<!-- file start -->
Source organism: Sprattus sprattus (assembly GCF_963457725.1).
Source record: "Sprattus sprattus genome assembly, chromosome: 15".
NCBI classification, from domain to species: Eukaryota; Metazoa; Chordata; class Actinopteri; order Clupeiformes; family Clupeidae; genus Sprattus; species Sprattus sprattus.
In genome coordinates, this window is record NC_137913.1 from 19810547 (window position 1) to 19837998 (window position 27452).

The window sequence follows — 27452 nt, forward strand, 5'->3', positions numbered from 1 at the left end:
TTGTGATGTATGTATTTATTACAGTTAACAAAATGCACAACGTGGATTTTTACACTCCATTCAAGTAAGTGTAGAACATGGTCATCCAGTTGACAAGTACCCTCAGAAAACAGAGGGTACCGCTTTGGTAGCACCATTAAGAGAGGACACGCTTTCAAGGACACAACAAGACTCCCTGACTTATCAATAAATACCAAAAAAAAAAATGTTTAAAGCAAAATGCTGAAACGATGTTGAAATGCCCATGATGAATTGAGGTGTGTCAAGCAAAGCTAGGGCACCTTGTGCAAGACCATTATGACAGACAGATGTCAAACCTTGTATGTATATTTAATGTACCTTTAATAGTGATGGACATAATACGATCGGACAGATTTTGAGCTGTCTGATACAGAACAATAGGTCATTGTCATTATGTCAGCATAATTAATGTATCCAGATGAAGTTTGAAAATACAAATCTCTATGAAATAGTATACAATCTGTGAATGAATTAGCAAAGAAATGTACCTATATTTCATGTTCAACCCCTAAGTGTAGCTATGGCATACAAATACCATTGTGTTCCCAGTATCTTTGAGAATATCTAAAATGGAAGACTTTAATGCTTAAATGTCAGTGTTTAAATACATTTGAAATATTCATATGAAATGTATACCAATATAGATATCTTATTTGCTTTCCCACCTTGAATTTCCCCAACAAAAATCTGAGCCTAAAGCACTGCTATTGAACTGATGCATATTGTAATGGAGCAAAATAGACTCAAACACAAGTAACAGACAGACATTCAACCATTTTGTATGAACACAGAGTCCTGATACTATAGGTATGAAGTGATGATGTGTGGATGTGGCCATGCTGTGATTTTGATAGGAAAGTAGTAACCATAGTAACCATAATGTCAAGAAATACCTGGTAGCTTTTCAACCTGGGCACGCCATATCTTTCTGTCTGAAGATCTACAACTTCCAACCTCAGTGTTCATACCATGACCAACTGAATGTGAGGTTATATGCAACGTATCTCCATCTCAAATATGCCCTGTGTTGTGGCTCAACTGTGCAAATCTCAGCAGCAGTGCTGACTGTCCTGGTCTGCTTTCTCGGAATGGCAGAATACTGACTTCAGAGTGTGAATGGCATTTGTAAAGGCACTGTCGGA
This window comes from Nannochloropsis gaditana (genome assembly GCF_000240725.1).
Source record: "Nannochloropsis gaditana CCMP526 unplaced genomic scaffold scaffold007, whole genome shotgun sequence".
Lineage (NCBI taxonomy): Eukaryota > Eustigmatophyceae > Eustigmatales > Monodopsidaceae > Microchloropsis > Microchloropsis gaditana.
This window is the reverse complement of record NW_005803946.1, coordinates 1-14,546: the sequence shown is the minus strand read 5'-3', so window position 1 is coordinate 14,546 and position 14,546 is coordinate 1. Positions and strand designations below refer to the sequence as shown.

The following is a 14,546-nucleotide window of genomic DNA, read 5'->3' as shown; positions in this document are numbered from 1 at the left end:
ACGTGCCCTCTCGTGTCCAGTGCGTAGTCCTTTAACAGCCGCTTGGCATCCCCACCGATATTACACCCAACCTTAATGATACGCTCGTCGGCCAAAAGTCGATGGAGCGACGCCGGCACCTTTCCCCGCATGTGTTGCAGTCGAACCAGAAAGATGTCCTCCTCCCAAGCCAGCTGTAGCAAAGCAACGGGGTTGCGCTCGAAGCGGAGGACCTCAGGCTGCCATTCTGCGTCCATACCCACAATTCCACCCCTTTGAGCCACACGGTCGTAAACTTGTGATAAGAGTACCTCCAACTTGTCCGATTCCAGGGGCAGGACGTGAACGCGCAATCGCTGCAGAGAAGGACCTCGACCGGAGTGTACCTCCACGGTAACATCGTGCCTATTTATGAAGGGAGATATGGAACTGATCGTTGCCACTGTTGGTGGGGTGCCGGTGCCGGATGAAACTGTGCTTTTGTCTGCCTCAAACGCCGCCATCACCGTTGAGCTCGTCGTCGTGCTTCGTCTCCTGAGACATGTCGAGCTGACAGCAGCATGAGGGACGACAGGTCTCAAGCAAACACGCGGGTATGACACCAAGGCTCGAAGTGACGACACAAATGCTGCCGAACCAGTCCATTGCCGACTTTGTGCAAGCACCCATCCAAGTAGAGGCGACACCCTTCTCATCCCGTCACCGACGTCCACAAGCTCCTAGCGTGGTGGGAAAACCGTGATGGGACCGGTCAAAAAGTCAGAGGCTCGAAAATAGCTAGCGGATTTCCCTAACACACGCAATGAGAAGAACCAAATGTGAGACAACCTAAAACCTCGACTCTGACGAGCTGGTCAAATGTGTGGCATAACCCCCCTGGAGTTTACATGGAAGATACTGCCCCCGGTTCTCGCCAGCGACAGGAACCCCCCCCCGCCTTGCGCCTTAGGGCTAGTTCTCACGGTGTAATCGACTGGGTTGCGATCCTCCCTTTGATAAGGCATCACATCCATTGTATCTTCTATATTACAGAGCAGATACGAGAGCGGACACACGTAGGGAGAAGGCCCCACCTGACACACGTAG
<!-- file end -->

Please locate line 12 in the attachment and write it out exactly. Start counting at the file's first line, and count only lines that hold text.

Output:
ACGTGCCCTCTCGTGTCCAGTGCGTAGTCCTTTAACAGCCGCTTGGCATCCCCACCGATATTACACCCAACCTTAATGATACGCTCGTCGGCCAAAAGTCGATGGAGCGACGCCGGCACCTTTCCCCGCATGTGTTGCAGTCGAACCAGAAAGATGTCCTCCTCCCAAGCCAGCTGTAGCAAAGCAACGGGGTTGCGCTCGAAGCGGAGGACCTCAGGCTGCCATTCTGCGTCCATACCCACAATTCCACCCCTTTGAGCCACACGGTCGTAAACTTGTGATAAGAGTACCTCCAACTTGTCCGATTCCAGGGGCAGGACGTGAACGCGCAATCGCTGCAGAGAAGGACCTCGACCGGAGTGTACCTCCACGGTAACATCGTGCCTATTTATGAAGGGAGATATGGAACTGATCGTTGCCACTGTTGGTGGGGTGCCGGTGCCGGATGAAACTGTGCTTTTGTCTGCCTCAAACGCCGCCATCACCGTTGAGCTCGTCGTCGTGCTTCGTCTCCTGAGACATGTCGAGCTGACAGCAGCATGAGGGACGACAGGTCTCAAGCAAACACGCGGGTATGACACCAAGGCTCGAAGTGACGACACAAATGCTGCCGAACCAGTCCATTGCCGACTTTGTGCAAGCACCCATCCAAGTAGAGGCGACACCCTTCTCATCCCGTCACCGACGTCCACAAGCTCCTAGCGTGGTGGGAAAACCGTGATGGGACCGGTCAAAAAGTCAGAGGCTCGAAAATAGCTAGCGGATTTCCCTAACACACGCAATGAGAAGAACCAAATGTGAGACAACCTAAAACCTCGACTCTGACGAGCTGGTCAAATGTGTGGCATAACCCCCCTGGAGTTTACATGGAAGATACTGCCCCCGGTTCTCGCCAGCGACAGGAACCCCCCCCCGCCTTGCGCCTTAGGGCTAGTTCTCACGGTGTAATCGACTGGGTTGCGATCCTCCCTTTGATAAGGCATCACATCCATTGTATCTTCTATATTACAGAGCAGATACGAGAGCGGACACACGTAGGGAGAAGGCCCCACCTGACACACGTAG